Results: All 46 patients had received at least 1 prior mesh sling for incontinence and 8 (17%) had received prior transvaginal polypropylene mesh for pelvic organ prolapse repair. A total of 30 patients underwent concomitant mesh incision with or without partial excision and autologous sling placement while 16 underwent staged autologous sling placement. Mean followup was 16 months. Of the patients 22% required a mean of 1.8 subsequent interventions an average of 6.5 months after autologous sling placement with no difference in median quality of life at final followup. At last followup 42 of 46 patients (91%) and 35 of 46 (76%) had achieved objective and subjective success, respectively. There was no difference in subjective success between patients treated with a staged vs a concomitant approach (69% vs 80%, p = 0.48).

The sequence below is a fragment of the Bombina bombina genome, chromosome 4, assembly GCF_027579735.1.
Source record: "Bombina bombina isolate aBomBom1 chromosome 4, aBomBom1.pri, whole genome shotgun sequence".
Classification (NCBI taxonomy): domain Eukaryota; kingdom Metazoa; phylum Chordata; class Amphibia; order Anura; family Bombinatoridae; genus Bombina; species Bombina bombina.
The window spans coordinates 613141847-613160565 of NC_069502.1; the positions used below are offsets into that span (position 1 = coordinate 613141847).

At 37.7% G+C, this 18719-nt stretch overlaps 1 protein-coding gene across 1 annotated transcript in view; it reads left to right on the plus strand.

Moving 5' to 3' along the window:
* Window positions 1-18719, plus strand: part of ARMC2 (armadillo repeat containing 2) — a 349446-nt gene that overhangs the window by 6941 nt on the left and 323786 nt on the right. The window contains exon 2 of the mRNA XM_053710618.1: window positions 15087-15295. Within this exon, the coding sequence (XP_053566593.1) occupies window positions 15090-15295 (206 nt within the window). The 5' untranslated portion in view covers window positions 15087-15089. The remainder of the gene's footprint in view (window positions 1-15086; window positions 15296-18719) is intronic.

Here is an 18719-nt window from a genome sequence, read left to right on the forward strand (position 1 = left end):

Conclusions: Autologous fascial pubovaginal sling placement after synthetic mesh removal can be performed successfully in patients with stress urinary incontinence as a single or staged procedure.
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http://dx.doi.org/10.1016/j.juro.2016.02.2976DOI Listing
August 2016

Simple vs complex urethral diverticulum: presentation and outcomes.

Urology 2014 Dec;84(6):1516-9

Department of Urology, Medical University of South Carolina, Charleston, SC.

Objective: To determine whether complex anatomic configurations of urethral diverticula (UD), namely circumferential UD (cUD), present differently or confer a worse prognosis as compared with simple UD (sUD).